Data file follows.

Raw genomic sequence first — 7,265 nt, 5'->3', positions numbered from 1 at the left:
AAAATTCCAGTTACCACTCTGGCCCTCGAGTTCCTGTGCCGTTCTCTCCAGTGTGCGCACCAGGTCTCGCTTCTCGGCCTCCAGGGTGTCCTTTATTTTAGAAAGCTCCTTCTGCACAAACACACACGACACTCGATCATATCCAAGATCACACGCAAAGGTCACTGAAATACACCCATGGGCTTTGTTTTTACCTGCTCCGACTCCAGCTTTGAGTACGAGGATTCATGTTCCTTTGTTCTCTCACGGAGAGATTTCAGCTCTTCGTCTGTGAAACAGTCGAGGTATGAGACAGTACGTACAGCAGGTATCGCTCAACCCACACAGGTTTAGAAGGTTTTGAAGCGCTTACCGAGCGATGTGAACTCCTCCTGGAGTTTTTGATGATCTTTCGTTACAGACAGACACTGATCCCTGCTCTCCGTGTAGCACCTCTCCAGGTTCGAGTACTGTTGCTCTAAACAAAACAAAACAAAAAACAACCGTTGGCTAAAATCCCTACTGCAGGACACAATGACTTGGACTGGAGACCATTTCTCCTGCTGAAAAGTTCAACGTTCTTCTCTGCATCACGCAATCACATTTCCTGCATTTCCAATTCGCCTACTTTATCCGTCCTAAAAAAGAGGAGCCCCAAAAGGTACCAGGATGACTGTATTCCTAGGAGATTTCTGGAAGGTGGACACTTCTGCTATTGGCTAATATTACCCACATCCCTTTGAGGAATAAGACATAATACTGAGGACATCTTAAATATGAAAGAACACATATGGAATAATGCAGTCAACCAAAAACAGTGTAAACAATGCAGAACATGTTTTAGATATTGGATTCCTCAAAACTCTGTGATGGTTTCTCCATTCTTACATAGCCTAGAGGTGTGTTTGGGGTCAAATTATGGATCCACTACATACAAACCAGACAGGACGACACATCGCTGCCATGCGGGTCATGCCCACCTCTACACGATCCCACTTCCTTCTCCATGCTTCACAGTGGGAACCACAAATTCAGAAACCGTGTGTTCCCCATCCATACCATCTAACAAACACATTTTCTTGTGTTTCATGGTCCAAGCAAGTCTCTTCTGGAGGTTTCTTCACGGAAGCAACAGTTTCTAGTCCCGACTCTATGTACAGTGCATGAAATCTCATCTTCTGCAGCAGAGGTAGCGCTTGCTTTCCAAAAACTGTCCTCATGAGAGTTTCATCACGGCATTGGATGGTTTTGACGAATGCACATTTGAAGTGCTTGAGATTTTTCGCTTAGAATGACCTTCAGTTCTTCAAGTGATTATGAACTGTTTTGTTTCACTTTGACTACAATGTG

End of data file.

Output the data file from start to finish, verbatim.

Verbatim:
Raw genomic sequence first — 7,265 nt, 5'->3', positions numbered from 1 at the left:
AAAATTCCAGTTACCACTCTGGCCCTCGAGTTCCTGTGCCGTTCTCTCCAGTGTGCGCACCAGGTCTCGCTTCTCGGCCTCCAGGGTGTCCTTTATTTTAGAAAGCTCCTTCTGCACAAACACACACGACACTCGATCATATCCAAGATCACACGCAAAGGTCACTGAAATACACCCATGGGCTTTGTTTTTACCTGCTCCGACTCCAGCTTTGAGTACGAGGATTCATGTTCCTTTGTTCTCTCACGGAGAGATTTCAGCTCTTCGTCTGTGAAACAGTCGAGGTATGAGACAGTACGTACAGCAGGTATCGCTCAACCCACACAGGTTTAGAAGGTTTTGAAGCGCTTACCGAGCGATGTGAACTCCTCCTGGAGTTTTTGATGATCTTTCGTTACAGACAGACACTGATCCCTGCTCTCCGTGTAGCACCTCTCCAGGTTCGAGTACTGTTGCTCTAAACAAAACAAAACAAAAAACAACCGTTGGCTAAAATCCCTACTGCAGGACACAATGACTTGGACTGGAGACCATTTCTCCTGCTGAAAAGTTCAACGTTCTTCTCTGCATCACGCAATCACATTTCCTGCATTTCCAATTCGCCTACTTTATCCGTCCTAAAAAAGAGGAGCCCCAAAAGGTACCAGGATGACTGTATTCCTAGGAGATTTCTGGAAGGTGGACACTTCTGCTATTGGCTAATATTACCCACATCCCTTTGAGGAATAAGACATAATACTGAGGACATCTTAAATATGAAAGAACACATATGGAATAATGCAGTCAACCAAAAACAGTGTAAACAATGCAGAACATGTTTTAGATATTGGATTCCTCAAAACTCTGTGATGGTTTCTCCATTCTTACATAGCCTAGAGGTGTGTTTGGGGTCAAATTATGGATCCACTACATACAAACCAGACAGGACGACACATCGCTGCCATGCGGGTCATGCCCACCTCTACACGATCCCACTTCCTTCTCCATGCTTCACAGTGGGAACCACAAATTCAGAAACCGTGTGTTCCCCATCCATACCATCTAACAAACACATTTTCTTGTGTTTCATGGTCCAAGCAAGTCTCTTCTGGAGGTTTCTTCACGGAAGCAACAGTTTCTAGTCCCGACTCTATGTACAGTGCATGAAATCTCATCTTCTGCAGCAGAGGTAGCGCTTGCTTTCCAAAAACTGTCCTCATGAGAGTTTCATCACGGCATTGGATGGTTTTGACGAATGCACATTTGAAGTGCTTGAGATTTTTCGCTTAGAATGACCTTCAGTTCTTCAAGTGATTATGAACTGTTTTGTTTCACTTTGACTACAATGTG